Everything Changes

As the ancient story goes, when the Buddha first awakened he was reluctant to tell anyone. Because he knew what he’d learned on the path to Awakening was subtle and hard to see, he was hesitant to teach others that they too could wakeup. He thought at first that teaching just might be too difficult and disappointing. The Buddha feared that teaching the Dharma might bring him only heartburn and headache.

“To be personally experienced by the wise.”

Nevertheless, he began to teach. And as he taught he learned there were indeed many people capable of seeing, understanding, and practicing his teaching and many people experienced the same Awakening he did as a result of his teaching. Consequently, the Buddha developed skillful ways of teaching that includes many various colorful and pointed metaphors and analogies to make the point of his teaching as clear and as simple as possible, at least to those who heard him in his time.

Soon he lost his hesitation and described his Dharma like this: “The Dharma is directly visible, immediate, inviting one to come and see, worthy of application, to be personally experienced by the wise.”

Humble, Gentle, Devoted

As many of you know, Shunryu Suzuki Roshi was a Japanese Soto Zen priest who was an important Zen teacher in the last century and one of the first Dharma teachers from the East to make America his home. Significantly, his presence in this country changed our spiritual landscape.

By all accounts Suzuki had a humble, gentle, winning personality. He was an accomplished Zen practitioner and teacher who came to America at a time when many people hungered for spiritual awakening and few people before they met him had any direct experience with the Buddha’s teachings.

In addition, and definitely because of the gentleness and strength of his personality and practice, Suzuki Roshi also founded the San Francisco Zen Center. And that institution has become the cornerstone of what many people in American Zen lightheartedly refer to today, with much admiration and a dash of envy, as the San Francisco Zenpire.

Fortunately, even sadness changes.

David Chadwick was one of Suzuki Roshi’s first American students. He is also an accomplished writer whose biography of Suzuki was published in 1999. I started reading Suzuki’s biography early last week. And, much to my surprise, my imagination has been more or less stuck in the book’s first scene since. I can’t get past it because the scene seems so true, and familiar, and, although it ends well, I find it deeply sad because the scene is like a bridge to memories of a time when I was a deeply confused, frustrated and often puzzled Zen student. But fortunately even sadness changes.

Before I go into describing this scene and sharing how it resonates with me, let me say that I have great respect for David Chadwick and Suzuki Roshi. Also, I know that one book scene, a scene that’s less than a page long, is not something to judge anyone’s merit as a teacher or as a student by. I know the scene represents a mere blip of edited and abstracted time.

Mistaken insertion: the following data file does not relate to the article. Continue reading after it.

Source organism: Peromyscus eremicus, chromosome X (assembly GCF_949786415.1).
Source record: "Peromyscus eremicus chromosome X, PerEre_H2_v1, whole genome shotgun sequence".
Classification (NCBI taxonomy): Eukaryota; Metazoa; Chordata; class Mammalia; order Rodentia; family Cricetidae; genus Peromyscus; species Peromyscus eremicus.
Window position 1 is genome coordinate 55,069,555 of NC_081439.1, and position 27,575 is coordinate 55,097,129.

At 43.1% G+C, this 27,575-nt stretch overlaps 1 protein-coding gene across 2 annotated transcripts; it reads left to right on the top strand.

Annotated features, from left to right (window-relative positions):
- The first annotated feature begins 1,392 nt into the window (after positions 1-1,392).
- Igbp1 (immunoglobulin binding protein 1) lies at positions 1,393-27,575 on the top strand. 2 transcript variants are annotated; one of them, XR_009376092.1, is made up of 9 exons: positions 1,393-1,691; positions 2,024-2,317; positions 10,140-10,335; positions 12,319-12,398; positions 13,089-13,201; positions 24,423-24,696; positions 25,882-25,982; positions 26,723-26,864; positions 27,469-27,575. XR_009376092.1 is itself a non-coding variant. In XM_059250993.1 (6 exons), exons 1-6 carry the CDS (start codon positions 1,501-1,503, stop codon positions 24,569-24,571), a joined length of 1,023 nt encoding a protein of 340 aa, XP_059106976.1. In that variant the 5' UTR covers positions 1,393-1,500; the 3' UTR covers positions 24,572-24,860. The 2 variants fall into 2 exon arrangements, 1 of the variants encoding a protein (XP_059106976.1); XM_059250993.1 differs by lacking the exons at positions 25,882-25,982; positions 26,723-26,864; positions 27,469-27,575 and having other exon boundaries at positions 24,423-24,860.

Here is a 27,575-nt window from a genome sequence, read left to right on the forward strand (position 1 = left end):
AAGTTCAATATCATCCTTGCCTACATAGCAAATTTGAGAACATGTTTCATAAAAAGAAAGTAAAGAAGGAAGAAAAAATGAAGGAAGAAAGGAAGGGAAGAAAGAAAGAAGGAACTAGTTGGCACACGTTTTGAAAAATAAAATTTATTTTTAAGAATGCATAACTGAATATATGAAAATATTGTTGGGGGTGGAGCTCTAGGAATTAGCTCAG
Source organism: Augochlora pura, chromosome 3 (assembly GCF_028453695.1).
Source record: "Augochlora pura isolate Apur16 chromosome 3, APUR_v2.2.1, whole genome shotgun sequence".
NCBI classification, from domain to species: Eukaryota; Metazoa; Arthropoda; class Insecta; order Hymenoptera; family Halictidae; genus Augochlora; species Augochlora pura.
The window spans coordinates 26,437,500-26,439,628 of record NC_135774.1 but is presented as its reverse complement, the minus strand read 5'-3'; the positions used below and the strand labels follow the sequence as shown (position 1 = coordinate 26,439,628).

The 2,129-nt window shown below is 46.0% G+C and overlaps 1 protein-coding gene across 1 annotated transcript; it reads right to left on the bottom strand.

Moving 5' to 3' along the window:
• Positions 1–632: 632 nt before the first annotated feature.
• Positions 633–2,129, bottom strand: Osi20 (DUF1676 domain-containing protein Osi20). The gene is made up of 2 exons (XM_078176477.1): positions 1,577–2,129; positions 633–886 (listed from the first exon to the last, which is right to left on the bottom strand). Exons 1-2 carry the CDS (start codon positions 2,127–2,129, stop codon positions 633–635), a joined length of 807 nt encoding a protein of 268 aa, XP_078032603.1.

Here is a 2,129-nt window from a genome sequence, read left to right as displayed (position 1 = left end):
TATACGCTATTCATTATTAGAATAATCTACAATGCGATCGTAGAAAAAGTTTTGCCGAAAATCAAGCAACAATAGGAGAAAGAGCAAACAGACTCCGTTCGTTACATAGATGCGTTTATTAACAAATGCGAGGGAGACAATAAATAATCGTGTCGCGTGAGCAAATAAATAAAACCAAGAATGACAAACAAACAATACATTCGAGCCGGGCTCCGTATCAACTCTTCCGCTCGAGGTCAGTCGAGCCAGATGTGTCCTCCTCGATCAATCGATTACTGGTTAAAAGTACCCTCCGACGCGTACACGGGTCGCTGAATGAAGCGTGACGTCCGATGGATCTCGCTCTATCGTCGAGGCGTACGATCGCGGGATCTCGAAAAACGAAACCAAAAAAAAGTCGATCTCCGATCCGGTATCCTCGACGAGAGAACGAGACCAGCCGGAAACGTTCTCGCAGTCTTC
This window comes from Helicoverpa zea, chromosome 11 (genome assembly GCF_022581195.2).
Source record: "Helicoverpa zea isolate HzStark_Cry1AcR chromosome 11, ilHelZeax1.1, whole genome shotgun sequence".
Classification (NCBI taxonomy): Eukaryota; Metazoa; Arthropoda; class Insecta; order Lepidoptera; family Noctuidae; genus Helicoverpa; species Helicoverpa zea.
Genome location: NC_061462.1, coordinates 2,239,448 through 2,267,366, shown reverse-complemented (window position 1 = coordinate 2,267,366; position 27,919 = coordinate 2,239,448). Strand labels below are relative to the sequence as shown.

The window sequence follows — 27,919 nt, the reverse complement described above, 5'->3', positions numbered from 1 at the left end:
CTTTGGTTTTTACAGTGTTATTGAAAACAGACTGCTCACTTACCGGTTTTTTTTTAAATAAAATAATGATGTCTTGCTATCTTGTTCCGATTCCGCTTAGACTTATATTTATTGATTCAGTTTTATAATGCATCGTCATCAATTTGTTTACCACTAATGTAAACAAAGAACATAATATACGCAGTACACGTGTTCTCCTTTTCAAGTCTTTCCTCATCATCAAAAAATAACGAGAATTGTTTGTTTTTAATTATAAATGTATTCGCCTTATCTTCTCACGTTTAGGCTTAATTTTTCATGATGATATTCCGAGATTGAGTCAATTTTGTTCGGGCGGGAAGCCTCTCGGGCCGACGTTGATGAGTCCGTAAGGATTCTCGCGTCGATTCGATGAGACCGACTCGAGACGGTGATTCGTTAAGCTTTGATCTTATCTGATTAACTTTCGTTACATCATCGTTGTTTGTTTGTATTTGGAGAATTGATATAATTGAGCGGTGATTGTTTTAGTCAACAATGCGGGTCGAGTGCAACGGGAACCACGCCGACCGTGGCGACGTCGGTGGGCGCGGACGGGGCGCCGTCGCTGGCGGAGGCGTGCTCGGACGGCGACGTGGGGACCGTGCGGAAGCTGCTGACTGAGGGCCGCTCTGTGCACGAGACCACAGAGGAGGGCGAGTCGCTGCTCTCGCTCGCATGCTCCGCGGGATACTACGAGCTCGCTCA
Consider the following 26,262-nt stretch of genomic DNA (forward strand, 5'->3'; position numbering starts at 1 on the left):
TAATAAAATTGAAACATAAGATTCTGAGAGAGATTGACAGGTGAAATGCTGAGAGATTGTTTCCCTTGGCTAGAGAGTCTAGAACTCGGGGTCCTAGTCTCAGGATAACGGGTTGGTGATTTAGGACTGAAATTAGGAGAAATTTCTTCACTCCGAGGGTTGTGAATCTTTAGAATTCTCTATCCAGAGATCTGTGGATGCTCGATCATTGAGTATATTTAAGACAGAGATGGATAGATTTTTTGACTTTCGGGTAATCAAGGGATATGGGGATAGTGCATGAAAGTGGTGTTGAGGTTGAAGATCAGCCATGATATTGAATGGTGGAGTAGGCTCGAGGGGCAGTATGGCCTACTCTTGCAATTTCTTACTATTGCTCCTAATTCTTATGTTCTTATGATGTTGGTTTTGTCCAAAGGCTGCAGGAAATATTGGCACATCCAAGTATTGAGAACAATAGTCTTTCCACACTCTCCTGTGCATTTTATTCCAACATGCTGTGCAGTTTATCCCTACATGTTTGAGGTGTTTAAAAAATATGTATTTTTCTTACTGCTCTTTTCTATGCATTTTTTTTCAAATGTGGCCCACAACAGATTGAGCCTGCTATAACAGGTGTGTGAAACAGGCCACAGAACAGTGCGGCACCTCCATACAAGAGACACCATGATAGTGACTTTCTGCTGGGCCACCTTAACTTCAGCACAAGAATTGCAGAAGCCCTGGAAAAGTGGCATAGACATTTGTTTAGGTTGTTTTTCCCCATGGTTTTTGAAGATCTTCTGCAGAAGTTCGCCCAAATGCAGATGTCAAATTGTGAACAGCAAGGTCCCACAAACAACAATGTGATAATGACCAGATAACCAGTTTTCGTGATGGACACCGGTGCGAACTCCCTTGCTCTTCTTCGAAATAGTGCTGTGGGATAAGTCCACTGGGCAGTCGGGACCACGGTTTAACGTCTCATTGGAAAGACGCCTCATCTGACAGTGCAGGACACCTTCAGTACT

Furthermore, for years I’ve read and appreciated Suzuki’s books.

Though I have to say that what comes through to me most clearly in his books is his gentleness, patience, humor, simplicity, and steadfast devotion to practice. And, the fact that these qualities come through in his teachings means, for me at least, that Suzuki was a gifted teacher. He was able to communicate the wisdom, compassion, and integrity that emerged in his life through his practice.

Early in my life as a Zen practitioner I fell in love with what I felt was the warmth and directness of Suzuki’s character. On the other hand, I did not much understand the point of his words in his books. At least I did not understand much beyond the thought that he seemed to be encouraging me to take total responsibility for my life. And, at the time in my life when I first read him, this was a useful and necessary thing for me to hear. But no, overall I did not find the Buddha Dharma in Suzuki Roshi’s books directly visible, immediate, or accessible.

Of course I’m sure many other people had and still have a different experience, perhaps a more complete and whole experience.

Today, I continue to read Suzuki’s books and what I understand in them now is, I think, is a result of me connecting what he says to what the Buddha taught in the Pali Canon, the earliest teachings we have from the historical Buddha. For me at least, the teachings of the Buddha illuminate what Suzuki Roshi says in his books. Nevertheless, there’s still quite a bit in them I don’t understand.

Now let’s return the scene I’m stuck on in David’s book.